GROWING old is something that can be quite daunting.

Whether it’s feeling a bit achey, becoming breathless just walking up the stairs or the dreaded first grey hair, getting older is full of little challenges.

But not for 41-year-old Russell Kane, a comedian well known for his lively stage persona, who insists he is relishing the prospect of growing old.

Ahead of his latest tour in the new year, Right Man, Wrong Age which will be coming to Bridgwater, Kane admits he has stopped clinging on to his youth, ditched the guy-liner and youthful clothes.

“In the last year I’ve been married and had a baby,” he said.

“I’ve changed my hair, I’ve changed my look, I’ve thrown all my eyeliner in the bin.

“I literally went to my wardrobe one day and got all my ridiculous clothes and took them to the Sue Ryder shop for some other man having a midlife crisis then bought the four exact same suits in different colours from Topman.

“Then I got my hair as flat as it can go and I thought, ‘that’s it: this is me now’.”

But why the sudden transformation? Well, the answer lies in a somewhat uncomfortable epiphany for the London comedian.

“I’m always looking for the moment that can make me look ridiculous in a way that is compelling, he said.

“I was in the middle of spray-tanning myself upstairs in these tiny pants when the doorbell went.

“I went downstairs in my dressing gown and this window cleaner was touting for work.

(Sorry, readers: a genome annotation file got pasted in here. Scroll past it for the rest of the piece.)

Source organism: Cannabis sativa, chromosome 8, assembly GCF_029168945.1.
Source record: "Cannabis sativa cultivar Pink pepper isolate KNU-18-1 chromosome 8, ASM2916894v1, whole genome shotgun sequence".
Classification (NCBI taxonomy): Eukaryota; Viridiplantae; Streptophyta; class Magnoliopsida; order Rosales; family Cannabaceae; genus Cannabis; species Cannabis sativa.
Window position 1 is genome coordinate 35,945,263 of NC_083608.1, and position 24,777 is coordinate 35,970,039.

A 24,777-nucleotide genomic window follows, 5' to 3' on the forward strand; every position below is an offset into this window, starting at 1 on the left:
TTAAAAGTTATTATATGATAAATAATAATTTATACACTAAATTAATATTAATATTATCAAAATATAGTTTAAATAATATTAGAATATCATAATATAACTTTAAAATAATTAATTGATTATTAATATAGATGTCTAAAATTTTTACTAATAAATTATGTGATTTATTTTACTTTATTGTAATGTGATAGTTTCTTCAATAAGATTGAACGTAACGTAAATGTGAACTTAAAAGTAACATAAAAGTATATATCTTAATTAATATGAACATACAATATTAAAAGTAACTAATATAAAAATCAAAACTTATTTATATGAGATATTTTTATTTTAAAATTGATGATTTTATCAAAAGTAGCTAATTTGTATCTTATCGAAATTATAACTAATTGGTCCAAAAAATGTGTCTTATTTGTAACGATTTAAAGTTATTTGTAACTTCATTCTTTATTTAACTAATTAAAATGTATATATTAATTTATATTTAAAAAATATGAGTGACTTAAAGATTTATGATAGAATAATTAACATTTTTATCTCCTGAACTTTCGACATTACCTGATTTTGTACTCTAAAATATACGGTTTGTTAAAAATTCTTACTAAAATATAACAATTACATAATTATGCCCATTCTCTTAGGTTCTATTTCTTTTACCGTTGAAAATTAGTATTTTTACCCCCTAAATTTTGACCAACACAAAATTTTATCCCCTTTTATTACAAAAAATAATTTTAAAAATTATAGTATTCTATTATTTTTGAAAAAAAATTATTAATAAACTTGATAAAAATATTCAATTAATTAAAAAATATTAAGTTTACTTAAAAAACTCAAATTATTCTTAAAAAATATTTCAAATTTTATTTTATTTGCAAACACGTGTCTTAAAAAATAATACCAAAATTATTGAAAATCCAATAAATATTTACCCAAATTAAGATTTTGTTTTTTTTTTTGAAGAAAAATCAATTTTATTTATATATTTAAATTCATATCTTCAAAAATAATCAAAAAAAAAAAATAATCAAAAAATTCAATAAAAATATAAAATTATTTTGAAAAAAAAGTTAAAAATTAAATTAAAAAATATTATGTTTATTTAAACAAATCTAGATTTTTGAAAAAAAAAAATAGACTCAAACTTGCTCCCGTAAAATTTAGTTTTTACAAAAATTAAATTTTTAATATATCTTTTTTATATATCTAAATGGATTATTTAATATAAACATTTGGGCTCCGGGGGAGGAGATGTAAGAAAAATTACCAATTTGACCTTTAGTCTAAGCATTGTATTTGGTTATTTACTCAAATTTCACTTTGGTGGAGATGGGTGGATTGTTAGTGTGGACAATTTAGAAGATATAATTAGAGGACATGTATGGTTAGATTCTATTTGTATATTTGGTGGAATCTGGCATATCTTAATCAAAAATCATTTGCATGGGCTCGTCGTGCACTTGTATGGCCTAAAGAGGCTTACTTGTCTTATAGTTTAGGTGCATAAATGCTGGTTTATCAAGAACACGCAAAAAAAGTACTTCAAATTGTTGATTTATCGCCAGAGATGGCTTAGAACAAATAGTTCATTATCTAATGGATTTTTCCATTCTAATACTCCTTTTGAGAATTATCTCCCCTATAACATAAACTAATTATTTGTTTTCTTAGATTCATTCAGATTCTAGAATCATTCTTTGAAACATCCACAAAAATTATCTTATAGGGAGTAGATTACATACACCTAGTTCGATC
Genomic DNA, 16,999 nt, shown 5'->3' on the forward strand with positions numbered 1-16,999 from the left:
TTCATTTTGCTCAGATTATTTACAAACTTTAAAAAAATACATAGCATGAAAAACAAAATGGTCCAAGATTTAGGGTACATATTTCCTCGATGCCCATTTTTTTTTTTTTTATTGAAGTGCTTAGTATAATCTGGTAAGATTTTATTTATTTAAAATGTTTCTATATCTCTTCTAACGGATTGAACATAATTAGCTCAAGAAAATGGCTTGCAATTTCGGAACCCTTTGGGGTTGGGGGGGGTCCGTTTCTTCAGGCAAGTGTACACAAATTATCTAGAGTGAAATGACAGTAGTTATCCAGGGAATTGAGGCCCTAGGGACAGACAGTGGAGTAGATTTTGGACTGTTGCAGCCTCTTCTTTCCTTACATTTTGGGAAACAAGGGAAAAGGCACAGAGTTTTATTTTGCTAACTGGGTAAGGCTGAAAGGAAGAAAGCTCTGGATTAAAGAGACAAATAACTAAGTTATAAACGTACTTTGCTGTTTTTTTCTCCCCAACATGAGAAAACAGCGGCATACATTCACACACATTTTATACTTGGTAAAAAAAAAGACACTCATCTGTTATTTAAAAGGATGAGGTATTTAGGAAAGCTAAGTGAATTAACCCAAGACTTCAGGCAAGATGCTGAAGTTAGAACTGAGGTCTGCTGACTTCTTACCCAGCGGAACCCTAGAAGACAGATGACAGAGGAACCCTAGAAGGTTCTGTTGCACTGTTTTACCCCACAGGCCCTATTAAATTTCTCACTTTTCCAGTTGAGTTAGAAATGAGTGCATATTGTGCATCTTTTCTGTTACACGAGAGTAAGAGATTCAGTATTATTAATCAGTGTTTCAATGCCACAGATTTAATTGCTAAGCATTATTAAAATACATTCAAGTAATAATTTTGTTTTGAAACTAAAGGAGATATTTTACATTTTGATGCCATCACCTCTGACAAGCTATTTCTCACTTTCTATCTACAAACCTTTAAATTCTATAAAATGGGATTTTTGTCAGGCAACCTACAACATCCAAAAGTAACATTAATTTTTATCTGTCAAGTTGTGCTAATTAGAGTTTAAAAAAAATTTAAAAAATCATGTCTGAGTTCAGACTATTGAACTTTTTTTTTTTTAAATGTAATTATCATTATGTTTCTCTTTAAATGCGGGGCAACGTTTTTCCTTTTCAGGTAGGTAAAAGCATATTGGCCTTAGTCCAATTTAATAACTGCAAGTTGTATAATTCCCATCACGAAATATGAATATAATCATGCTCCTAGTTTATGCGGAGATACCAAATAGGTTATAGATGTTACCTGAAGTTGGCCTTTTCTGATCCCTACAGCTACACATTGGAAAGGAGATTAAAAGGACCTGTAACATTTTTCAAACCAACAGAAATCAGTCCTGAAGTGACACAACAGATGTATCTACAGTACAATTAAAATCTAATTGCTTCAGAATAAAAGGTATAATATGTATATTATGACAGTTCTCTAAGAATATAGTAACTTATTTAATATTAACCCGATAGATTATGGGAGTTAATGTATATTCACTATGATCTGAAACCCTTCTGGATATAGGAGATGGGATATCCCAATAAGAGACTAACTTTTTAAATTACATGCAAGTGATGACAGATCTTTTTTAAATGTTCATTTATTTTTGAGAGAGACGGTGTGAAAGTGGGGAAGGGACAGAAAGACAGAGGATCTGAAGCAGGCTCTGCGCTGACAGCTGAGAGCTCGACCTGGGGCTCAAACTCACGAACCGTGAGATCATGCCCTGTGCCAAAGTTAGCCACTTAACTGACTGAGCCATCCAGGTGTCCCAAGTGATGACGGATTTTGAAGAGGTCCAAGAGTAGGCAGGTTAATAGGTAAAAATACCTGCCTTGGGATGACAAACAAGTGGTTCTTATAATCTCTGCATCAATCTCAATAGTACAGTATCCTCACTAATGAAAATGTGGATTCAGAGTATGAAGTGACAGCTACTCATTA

“He leaned in and said, ‘I’m really sorry to disturb you: is your mum or dad in at all?’ “Initially you might have thought this was a compliment, but it’s really not.

“He could be talking about how I’m putting myself across so I thought: ‘clothes in the bin’. And at that moment, there was Right Man, Wrong Age.

“When you’re 18, you look in the mirror and think ‘I know what I want to do, so why am I trapped in this 18-year-old body?’ while the 80-year-old is still waltzing and dancing around in her head.

“That’s going to be my jumping off point and from there I’ll do lots of accessible observations as well as the odd thinky bit. But I don’t want to disappear up my own bum with this show, I just want to go on in my suit, like Michael McIntyre or Peter Kay, and just be funny and have lots of big laughs. My only job in life is to be funny.”

Kane said he believes comedians should always be evolving and adapting, and younger readers will know he has become a social media hit recently, with video rants, called ‘Kaneing’ on Facebook amassing thousands of views.

It’s a brave move for the comedian, putting his jokes directly into the vicious world of Facebook and Twitter, where people can instantly criticise.

He said: “I’ve not really seen other stand-ups doing it; I’ve seen some using their social media and doing bits of sketches but I haven’t seen many take the risk of doing stand-up down the barrel of a camera, posting it and seeing what happens.

“I did a thing recently, which I called The Kaneing, where I looked at a celebrity news story and put it on my Facebook wall. I was worried it might seem a bit embarrassing and desperate, but it got 64,000 views over-night.”

But whether it’s direct to your phone or computer screen, there’s one thing that keeps Kane coming back for more.

He adds: “I love it.

“If I ever have a bad day and feel miserable, I think about the things my family have done for a living.

“The fact that I can walk into a hotel, lie on the bed, watch a sci-fi movie, go and do an hour’s work on stage is incredible.”

Russell Kane will be bringing his Right Man, Wrong Age show to the McMillan Theatre in Bridgwater on March 24, 2017.

For more information on the show or to book tickets visit or